Buyers will also be able to search under general criteria categories--such as romantic comedy or action--while agents and publishers will be allowed to list their literary-rights offerings for free, a development designed to build the database quickly. The service will charge subscription rates to studios and movie producers based on the size of the company. Currently, publishers and agents can place any title on the service for a one-time fee of $250.

With offices in Los Angeles, New York, and London,, which currently maintains an online subscription-based database of 30,000 titles and 8,000 users, now has its foot placed firmly within a Tinsel Town stronghold, while previously its focus remained mostly in international rights markets.

When the film-rights directory does finally launch next week, it will undoubtedly cause a stir within the status quo. With Gottlieb making significant waves since he left William Morris in September, the agent, and others throughout Silicon Alley, who may see the directory as a way to bypass the middle man that is the independent film scout.

Just 22 days before Trident and came to terms yesterday on their separate deal, Gottlieb struck a blow to traditional publishing by announcing that Dean Koontz, now arguably his most powerful client, would release his novella, The Book of Counted Sorrows, strictly in e-book form and exclusively through Barnes & Trident currently employs six agents, several of them defectors from William Morris, and represents 200 clients, including such literary heavy hitters as Deepak Chopra and the estate of Frank Hebert, which controls the interests of much the late writer's popular Dune series.
"From Trident's point of view, the agreement with us creates enormous opportunity, significantly more than before, for our clients," said Gottlieb. "It gets our clients' materials to the hands of buyers safely and quickly, and it also allows our agents who are working with those clients, where is involved, to be more efficient on the clients' behalf."'s directory will be overseen by several former development executives, including Tad Floridis, a one-time VP of production at Longfellow Pictures, and Matthew Spector, formerly a VP at Fox Pictures. Spector will work out of the company's L.A. office, while Floridis is stationed in New York.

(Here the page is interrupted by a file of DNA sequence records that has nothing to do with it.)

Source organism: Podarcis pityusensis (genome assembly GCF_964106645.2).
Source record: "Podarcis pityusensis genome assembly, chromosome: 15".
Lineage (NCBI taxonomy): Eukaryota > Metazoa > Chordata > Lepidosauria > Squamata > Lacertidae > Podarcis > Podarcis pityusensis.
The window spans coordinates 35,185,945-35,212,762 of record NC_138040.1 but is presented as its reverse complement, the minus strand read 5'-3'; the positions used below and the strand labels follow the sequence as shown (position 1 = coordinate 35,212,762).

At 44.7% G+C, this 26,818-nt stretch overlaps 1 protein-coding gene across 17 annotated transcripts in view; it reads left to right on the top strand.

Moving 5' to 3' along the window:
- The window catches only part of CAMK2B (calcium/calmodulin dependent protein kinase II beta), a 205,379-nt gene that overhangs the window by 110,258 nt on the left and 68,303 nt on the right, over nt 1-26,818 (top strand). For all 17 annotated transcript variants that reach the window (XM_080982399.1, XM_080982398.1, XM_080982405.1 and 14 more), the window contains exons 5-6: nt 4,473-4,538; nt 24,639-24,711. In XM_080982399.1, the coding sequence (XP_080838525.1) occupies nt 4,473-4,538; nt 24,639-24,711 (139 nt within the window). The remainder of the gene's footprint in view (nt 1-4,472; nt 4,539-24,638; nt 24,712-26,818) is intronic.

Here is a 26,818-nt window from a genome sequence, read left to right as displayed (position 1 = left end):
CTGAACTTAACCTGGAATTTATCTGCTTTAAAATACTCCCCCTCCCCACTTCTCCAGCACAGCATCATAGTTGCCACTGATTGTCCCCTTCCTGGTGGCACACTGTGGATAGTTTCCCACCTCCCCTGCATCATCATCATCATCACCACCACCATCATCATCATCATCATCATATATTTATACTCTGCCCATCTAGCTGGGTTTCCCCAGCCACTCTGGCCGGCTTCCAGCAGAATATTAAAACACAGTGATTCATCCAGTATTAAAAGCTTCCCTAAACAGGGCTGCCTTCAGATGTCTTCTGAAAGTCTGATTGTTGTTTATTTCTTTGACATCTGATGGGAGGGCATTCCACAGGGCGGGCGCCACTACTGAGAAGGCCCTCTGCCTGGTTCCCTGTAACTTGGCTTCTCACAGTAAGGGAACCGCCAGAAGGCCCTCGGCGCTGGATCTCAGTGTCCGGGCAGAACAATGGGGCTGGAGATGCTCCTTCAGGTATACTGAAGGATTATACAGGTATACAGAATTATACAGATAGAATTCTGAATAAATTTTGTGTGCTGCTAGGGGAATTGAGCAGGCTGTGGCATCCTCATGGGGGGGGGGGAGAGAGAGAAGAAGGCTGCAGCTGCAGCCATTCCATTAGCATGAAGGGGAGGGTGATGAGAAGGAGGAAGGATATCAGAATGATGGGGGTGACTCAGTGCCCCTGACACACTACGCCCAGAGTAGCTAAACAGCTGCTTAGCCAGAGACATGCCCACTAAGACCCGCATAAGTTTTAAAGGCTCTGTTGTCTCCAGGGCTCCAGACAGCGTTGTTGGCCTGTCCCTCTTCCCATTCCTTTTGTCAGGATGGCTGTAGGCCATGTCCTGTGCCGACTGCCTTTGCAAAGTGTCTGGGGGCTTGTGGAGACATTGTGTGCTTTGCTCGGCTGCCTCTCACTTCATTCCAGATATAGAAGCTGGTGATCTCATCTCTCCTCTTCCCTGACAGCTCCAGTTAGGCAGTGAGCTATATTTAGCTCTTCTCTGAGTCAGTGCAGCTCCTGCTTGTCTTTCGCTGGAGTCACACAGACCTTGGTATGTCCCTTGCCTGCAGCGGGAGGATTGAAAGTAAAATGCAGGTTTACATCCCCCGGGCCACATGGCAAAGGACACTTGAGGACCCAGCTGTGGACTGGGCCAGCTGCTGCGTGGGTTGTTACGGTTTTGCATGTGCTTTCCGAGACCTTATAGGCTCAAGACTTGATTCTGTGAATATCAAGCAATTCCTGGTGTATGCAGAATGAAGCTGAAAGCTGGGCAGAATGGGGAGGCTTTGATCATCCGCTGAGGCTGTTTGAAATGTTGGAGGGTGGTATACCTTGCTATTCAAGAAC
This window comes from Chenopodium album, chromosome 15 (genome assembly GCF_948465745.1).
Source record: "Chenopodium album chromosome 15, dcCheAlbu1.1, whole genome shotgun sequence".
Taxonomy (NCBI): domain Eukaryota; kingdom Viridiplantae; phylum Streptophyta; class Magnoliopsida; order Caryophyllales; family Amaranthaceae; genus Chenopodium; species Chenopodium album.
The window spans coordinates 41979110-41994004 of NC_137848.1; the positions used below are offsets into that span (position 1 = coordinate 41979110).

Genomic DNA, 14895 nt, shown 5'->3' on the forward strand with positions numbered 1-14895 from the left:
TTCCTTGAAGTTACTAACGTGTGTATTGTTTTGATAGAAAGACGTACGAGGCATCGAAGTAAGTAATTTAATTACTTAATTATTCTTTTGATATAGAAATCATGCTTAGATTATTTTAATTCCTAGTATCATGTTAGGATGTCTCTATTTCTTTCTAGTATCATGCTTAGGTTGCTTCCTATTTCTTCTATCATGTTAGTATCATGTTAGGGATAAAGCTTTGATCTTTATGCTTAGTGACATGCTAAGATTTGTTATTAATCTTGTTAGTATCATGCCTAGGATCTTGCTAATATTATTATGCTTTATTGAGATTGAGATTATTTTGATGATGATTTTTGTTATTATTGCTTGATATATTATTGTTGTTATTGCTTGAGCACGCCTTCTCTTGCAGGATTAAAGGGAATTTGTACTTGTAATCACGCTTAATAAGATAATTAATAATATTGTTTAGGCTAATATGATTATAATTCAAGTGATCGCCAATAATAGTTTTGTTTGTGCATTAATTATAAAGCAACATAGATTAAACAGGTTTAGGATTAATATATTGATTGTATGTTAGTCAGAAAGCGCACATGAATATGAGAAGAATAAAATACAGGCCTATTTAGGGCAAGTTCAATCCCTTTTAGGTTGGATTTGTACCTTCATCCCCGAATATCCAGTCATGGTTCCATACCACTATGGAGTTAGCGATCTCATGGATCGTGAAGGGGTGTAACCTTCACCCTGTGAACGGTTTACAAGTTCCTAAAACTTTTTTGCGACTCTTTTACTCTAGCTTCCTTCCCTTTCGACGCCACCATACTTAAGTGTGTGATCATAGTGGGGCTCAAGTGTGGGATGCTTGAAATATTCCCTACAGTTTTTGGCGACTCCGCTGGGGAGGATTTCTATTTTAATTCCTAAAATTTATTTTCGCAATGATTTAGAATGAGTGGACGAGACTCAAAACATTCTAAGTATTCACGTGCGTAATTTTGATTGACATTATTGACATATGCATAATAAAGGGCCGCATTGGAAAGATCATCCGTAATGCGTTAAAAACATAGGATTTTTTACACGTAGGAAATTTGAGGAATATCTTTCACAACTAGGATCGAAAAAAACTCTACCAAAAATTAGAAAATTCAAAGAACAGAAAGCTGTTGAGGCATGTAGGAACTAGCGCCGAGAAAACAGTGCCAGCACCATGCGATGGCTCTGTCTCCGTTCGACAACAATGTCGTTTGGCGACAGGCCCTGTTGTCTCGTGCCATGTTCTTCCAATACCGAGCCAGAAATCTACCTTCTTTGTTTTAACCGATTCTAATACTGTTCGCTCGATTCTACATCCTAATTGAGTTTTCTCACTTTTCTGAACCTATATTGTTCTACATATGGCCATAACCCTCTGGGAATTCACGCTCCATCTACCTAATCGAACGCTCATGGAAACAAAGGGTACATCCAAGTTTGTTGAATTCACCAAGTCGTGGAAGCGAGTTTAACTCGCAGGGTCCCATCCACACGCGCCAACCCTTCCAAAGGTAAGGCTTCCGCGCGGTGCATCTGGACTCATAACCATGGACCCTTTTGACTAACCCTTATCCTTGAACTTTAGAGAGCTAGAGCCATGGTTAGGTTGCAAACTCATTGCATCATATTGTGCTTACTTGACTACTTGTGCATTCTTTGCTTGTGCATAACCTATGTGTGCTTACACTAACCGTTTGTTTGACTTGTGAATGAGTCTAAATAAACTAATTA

eToys Gets Some Breathing Room   

Beleaguered online toy retailer eToys (Nasdaq: ETYS) received some good news from its creditors today, as they extended a Jan.31 deadline prohibiting them from taking any action to collect on their debts, confirmed a company spokesperson. The new deadline is set for Feb. 15.

This group of creditors includes Mattel, Hasbro, Lego Systems, R.R. Donnelley & Sons, Staffmark, Fir Tree Partners and Pacific Asset Management. On Jan. 10, they formed an informal committee to evaluate the company's assets and marketing strategy, and determine the best course for securing the investment of creditors. This deadline extension is, no doubt, a last ditch effort to help eToys attract the buyer or investor it seeks. New York law firm Traub, Bonacquist & Fox is representing the interests of the committee's membership.

Last month, eToys brought aboard Goldman, Sachs as a financial advisor to help it investigate strategic alternatives for the company, including a merger, asset sale, outside investment or financial restructuring. As a cost-cutting measure, eToys also laid off 700 of its 1,000 employees, shut down two U.S. warehouses and ceased its European operations.

According to eToys' most recent earnings report, the company's liabilities exceed $200 million, and the aforementioned creditor committee represents approximately 44 percent of eToys' unsecured debt.

Trading of eToys stock closed at 31 cents per share today.



  Digital Coast Earnings Trumps Wall Street Estimates

by Ben Fritz

Online music company (Nasdaq: MPPP) posted significantly smaller than expected losses for the fourth quarter of 2001 as revenues rose and costs fell from the previous quarter.

Pro forma net loss for the San Diego-based company was $3.5 million (five cents per share), well below the First Call consensus estimate of a 13 cents per share loss, and down 43 percent from the previous quarter. Total revenue was $22 million, up seven percent from Q3 2000.

Including all expenses, though, the picture doesn't look nearly as pretty for That's primarily due to its settlement with the major record labels, for which it had to issue $18.1 million in stock warrants. The total quarterly net loss for the company was $35.6 million (54 cents per share).

For the year,'s pro forma net loss was $23 million (34 cents per share) on revenues of $80.1 million. That's a decrease of almost 37 percent from 1999's $36.3 million pro forma net loss.